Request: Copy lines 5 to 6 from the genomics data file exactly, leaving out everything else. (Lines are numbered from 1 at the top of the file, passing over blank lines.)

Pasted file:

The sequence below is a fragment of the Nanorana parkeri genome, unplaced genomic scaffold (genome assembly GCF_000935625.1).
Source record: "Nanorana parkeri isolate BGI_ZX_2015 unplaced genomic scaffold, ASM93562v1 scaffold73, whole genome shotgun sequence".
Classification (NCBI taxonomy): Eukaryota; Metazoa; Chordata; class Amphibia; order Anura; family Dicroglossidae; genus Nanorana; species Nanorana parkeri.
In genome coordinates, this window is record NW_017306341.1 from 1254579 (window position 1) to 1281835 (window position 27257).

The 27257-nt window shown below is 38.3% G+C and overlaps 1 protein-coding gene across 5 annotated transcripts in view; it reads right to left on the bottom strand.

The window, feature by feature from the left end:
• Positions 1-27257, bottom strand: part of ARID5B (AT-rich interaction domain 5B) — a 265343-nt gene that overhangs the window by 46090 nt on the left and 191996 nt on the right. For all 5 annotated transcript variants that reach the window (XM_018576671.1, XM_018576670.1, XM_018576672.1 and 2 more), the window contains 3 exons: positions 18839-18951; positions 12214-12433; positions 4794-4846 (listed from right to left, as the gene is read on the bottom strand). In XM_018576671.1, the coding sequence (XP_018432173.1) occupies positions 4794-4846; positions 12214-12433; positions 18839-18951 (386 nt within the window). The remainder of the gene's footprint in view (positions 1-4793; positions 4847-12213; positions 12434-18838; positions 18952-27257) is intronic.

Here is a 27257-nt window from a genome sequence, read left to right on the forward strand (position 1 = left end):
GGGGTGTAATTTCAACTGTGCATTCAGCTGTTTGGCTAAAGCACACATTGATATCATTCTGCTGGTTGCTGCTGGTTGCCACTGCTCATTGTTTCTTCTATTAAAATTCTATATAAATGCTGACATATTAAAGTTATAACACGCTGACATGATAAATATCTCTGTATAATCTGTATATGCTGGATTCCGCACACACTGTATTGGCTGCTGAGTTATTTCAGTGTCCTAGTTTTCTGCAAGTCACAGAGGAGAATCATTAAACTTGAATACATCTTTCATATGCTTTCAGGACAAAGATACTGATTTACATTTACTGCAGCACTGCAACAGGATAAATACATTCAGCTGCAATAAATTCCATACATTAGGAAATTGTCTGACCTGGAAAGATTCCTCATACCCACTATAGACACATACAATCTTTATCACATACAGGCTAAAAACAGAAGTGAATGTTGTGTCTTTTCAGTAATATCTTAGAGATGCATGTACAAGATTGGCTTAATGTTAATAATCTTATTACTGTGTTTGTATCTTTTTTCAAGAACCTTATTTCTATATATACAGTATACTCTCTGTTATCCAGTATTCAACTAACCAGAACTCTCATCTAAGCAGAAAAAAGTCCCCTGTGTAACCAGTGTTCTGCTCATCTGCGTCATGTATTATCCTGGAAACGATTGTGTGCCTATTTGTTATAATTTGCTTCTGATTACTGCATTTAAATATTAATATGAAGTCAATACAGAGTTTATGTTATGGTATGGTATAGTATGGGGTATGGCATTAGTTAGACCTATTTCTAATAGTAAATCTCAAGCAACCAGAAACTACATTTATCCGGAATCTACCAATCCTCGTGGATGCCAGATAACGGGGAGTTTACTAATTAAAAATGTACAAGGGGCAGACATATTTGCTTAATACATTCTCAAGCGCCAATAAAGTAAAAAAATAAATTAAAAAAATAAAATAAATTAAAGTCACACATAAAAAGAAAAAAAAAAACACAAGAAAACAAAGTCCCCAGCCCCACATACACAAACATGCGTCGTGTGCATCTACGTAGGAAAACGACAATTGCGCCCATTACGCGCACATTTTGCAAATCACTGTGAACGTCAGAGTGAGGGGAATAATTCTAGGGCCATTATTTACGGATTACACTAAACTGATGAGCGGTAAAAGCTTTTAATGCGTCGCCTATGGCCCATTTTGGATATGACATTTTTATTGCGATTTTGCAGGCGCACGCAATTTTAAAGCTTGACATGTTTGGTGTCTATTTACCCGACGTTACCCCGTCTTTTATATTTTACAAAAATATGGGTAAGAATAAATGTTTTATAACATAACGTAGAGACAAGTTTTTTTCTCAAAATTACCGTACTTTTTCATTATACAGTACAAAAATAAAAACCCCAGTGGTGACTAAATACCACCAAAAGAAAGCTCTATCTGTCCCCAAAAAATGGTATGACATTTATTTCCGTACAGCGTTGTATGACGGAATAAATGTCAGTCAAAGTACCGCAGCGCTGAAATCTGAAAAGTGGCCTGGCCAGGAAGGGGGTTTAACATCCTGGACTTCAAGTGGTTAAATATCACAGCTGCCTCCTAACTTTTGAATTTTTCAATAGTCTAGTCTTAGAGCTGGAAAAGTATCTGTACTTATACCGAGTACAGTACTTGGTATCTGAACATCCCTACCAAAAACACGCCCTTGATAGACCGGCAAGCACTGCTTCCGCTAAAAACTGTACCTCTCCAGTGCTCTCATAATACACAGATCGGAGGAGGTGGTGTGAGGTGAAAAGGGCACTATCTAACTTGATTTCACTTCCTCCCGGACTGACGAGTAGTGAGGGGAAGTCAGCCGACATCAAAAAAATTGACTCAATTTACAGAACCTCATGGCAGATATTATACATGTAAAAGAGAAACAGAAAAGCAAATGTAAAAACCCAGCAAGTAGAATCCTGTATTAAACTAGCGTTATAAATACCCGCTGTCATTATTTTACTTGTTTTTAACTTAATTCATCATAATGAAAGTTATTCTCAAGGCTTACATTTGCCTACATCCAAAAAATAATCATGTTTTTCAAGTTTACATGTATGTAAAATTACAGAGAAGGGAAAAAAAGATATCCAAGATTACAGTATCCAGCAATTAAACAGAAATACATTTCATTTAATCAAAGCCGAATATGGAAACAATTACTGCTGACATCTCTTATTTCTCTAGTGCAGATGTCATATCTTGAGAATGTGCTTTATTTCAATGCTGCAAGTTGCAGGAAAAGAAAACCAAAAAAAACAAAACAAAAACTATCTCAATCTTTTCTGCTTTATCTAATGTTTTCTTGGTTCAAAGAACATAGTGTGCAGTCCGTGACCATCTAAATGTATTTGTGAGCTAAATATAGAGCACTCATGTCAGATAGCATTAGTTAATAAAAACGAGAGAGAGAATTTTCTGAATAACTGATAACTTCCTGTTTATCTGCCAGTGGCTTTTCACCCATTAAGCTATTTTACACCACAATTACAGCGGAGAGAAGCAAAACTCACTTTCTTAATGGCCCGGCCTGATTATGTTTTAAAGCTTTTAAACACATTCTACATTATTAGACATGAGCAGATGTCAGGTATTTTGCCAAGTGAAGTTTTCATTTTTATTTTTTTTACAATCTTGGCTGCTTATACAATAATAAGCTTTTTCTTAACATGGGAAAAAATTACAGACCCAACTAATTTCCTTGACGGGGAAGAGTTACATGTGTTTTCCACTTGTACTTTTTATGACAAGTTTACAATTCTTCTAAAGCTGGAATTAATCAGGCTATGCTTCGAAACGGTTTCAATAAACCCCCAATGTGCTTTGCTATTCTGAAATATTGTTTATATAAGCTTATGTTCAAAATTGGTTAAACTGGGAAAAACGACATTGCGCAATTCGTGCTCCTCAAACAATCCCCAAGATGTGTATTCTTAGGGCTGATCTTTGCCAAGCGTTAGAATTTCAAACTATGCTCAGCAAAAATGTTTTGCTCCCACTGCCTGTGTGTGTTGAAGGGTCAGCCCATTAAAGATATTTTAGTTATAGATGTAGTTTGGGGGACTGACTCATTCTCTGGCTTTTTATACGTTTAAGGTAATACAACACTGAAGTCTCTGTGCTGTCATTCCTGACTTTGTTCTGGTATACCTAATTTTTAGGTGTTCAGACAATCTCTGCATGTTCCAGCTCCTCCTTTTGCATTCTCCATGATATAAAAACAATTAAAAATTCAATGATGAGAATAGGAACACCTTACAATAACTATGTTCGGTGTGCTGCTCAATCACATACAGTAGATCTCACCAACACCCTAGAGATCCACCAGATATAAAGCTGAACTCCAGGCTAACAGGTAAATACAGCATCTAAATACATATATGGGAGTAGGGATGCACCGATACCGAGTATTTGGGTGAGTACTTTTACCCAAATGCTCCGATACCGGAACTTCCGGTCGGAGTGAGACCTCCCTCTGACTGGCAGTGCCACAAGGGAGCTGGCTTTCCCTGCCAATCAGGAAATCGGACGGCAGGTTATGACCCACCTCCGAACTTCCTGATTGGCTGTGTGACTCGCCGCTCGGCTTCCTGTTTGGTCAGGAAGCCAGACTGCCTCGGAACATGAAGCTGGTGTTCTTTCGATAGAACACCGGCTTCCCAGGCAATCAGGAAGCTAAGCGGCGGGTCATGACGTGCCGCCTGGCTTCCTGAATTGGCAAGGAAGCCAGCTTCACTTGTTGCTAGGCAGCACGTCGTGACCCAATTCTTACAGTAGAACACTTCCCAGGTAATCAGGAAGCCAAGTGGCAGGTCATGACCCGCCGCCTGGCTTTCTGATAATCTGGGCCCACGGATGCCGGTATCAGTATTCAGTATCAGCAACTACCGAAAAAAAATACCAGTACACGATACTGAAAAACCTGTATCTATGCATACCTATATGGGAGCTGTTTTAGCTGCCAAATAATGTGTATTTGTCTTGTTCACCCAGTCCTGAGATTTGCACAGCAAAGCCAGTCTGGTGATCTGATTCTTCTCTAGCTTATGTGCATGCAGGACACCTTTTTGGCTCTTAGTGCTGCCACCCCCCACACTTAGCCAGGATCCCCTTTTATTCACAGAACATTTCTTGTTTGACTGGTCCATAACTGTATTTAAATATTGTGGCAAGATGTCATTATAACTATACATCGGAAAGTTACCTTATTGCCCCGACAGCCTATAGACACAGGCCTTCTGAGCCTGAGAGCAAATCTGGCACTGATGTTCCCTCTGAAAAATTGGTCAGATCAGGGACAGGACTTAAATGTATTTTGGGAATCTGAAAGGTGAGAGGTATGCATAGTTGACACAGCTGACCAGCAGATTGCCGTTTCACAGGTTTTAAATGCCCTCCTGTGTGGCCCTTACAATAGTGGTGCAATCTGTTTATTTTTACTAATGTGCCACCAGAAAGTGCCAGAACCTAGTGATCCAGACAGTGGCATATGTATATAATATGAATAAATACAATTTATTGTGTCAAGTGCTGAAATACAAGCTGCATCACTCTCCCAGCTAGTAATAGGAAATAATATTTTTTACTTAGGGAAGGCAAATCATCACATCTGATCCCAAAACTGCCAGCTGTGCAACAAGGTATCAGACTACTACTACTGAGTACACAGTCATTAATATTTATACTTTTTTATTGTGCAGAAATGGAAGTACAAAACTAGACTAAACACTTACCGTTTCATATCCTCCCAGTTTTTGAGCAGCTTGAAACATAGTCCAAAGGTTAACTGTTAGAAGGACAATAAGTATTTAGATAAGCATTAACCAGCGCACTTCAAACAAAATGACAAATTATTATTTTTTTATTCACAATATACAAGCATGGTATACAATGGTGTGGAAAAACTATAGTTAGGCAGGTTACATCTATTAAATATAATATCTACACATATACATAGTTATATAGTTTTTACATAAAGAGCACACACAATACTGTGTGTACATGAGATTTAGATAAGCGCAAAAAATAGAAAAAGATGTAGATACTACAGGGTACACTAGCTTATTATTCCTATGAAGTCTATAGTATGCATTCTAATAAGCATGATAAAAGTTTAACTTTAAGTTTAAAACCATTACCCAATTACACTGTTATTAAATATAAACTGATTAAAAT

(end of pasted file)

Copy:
The 27257-nt window shown below is 38.3% G+C and overlaps 1 protein-coding gene across 5 annotated transcripts in view; it reads right to left on the bottom strand.

The window, feature by feature from the left end: